Maybe the media will get excited about this…after the election. You know, when it won’t really matter anymore. This is a perfect opportunity for Mr. Campaign Finance Reform to beat up on Obama about all the money his campaign is raking in — some apparently in less than legal fashion. If the Republican candidate were outspending the Democrat many times over, including spending $800,000 to an ACORN group to “get out the vote” and accepting money from foreign sources and people whose names look something like this: fklmnp[qiojr[einqgkljqiopj, it would probably be an even bigger story than Palin’s wardrobe expenses. I expect all of this to get one big yawn and then to be labeled as a desperate attempt by John McCain, in spite of the fact that campaign finance is his signature issue.
UPDATE: Here’s one of those oh so easy to understand stories to illustrate the problem with the Obama website:
Erika Franzi, a 36-year-old mother of four, had been following recent news reports examining how people using obviously fake names had made thousands of dollars in contributions to Senator Barack Obama’s presidential campaign without being detected.
So this afternoon, sitting in her family room at her home in Weaverville, N.C., while her two-year-old was watching “Sesame Street,” Ms. Franzi got on her laptop to conduct an experiment. She used her debit card to make a $15 donation to Mr. Obama’s campaign.
Ms. Franzi, who described herself as conservative and preferring Senator John McCain over Mr. Obama, used the name “Della Ware” and entered an address of 12345 No Way in Far Far Away, DE 78954. Under employer, she listed: Americans Against Obama; for occupation, she typed in: Founder.
To her surprise, she said, her contribution went through in “fewer than three seconds.” Then, in order to be fair, she repeated the experiment on Mr. McCain’s Web site, entering the exact same information. Three times, she said, she received the message: “We have found errors in the information that you submitted. Please review the information below and try again.”
Ms. Franzi’s experiment would not necessarily be notable, except it appears that many others are doing the same thing. Power Line, a conservative political blog, reported a reader had successfully made donations under the names Osama bin Laden, Saddam Hussein and Bill Ayers. While those experiences could not be immediately verified, Ms. Franzi sent the Caucus a screenshot from her bank account that showed a contribution to Obama for America going through at 1:02 p.m.
To be fair to the Obama campaign, officials there have said much of their checking for fraud occurs after the transactions have already occurred. When they find something wrong, they then refund the amount.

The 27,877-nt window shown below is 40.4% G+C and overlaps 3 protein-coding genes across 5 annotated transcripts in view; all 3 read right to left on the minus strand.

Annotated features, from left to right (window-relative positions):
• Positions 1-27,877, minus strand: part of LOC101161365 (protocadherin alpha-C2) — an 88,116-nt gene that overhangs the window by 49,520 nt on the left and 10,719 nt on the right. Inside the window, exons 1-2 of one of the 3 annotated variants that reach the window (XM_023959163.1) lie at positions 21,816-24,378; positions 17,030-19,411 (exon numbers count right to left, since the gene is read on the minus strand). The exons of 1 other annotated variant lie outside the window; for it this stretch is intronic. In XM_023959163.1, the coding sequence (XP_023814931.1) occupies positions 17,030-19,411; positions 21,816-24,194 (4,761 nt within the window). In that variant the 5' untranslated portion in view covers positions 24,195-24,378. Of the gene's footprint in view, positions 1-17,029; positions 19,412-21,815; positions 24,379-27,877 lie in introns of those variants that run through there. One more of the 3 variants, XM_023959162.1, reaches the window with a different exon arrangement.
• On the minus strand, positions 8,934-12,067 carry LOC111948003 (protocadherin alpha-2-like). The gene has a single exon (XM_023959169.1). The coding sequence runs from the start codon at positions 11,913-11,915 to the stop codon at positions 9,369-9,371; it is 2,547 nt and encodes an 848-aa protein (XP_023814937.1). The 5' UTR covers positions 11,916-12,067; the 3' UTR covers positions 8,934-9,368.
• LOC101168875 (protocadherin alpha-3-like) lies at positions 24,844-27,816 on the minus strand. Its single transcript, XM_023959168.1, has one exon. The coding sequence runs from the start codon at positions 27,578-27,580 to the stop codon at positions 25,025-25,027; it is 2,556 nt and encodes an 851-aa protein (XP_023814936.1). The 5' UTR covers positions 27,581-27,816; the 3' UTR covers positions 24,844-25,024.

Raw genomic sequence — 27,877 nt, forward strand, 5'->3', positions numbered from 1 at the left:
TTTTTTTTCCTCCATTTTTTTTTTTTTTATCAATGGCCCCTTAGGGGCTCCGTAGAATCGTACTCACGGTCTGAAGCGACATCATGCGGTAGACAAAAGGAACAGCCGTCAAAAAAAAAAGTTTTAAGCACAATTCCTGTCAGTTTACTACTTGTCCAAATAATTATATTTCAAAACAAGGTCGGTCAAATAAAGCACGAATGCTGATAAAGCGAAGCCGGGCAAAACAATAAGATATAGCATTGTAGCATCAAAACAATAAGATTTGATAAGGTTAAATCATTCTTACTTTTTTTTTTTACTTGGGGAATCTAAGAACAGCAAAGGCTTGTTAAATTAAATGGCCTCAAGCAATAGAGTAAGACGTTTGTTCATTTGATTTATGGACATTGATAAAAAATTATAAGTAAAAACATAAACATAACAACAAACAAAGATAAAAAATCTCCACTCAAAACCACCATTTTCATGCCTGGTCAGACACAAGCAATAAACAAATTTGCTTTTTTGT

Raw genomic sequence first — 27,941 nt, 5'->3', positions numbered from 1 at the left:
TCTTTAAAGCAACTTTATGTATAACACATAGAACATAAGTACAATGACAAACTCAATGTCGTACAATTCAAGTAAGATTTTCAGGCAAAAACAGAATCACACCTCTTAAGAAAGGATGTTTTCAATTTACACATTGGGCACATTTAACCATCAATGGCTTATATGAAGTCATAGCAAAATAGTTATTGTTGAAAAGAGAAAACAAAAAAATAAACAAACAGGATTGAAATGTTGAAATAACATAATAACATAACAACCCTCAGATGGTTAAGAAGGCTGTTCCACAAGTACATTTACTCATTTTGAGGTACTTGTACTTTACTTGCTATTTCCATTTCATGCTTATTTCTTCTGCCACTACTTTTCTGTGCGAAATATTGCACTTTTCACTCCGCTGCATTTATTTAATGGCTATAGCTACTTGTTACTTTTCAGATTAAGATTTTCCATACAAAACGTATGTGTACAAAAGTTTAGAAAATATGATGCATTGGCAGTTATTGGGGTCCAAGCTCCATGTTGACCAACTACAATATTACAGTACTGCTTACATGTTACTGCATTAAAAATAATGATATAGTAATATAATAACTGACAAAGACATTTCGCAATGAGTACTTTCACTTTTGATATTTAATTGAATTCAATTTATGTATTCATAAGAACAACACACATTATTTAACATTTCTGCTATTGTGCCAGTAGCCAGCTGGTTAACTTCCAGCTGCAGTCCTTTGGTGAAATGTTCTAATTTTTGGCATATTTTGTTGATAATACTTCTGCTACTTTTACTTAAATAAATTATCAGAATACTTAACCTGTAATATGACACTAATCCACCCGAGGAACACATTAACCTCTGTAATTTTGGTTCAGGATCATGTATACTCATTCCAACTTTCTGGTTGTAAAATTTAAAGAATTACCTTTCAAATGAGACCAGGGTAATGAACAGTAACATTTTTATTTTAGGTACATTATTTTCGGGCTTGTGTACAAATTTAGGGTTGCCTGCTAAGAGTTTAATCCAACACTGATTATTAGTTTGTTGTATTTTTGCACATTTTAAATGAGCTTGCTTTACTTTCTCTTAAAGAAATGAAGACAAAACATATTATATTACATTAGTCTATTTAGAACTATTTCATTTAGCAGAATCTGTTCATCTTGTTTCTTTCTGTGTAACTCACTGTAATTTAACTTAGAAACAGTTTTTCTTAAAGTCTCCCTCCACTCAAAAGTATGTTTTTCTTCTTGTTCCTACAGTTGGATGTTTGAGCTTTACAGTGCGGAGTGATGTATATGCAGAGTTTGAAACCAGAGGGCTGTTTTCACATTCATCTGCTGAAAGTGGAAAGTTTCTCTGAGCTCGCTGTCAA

UPDATE II: Patrick Ruffini is someone I respect immensely. He definitely knows this issue, having been not only eCampaign director for the RNC, but also for the Bush-Cheney campaign. Here is his take on Obama’s web contributions.
The issue centers around the Address Verification Service (or AVS) that credit card processors use to sniff out phony transactions. I was able to contribute money using an address other than the one on file with my bank account (I used an address I control, just not the one on my account), showing that the Obama campaign deliberately disabled AVS for its online donors…
The end result? “Donors” like “Doodad Pro” can submit tons of donations totaling well above the $2,300 limit using different bogus addresses (this does clarify how donations from “Palestine”, or PA, got through). And the campaign has no way to reliably de-dupe these donations, besides looking at the last four digits of the credit card number, which with 3.1 million donors is an identifier that could be shared by literally hundreds of donors, and is not as easy to eyeball like a common name or address would be. The ability to contribute with a false address, when the technology to prevent it not only exists but comes standard, is a green light for fraud.
One could understand the oversight if prior to the bogus donor story breaking. But you’d think they would have taken measures to step up their donor security in the aftermath of the revelations. Having AVS turned on would have stopped or significantly deterred the fraudulent donations (or, at a very minimum, made them easily detectable). By turning this basic setting off, the Obama campaign invited this kind of fraud and has taken no steps to correct it.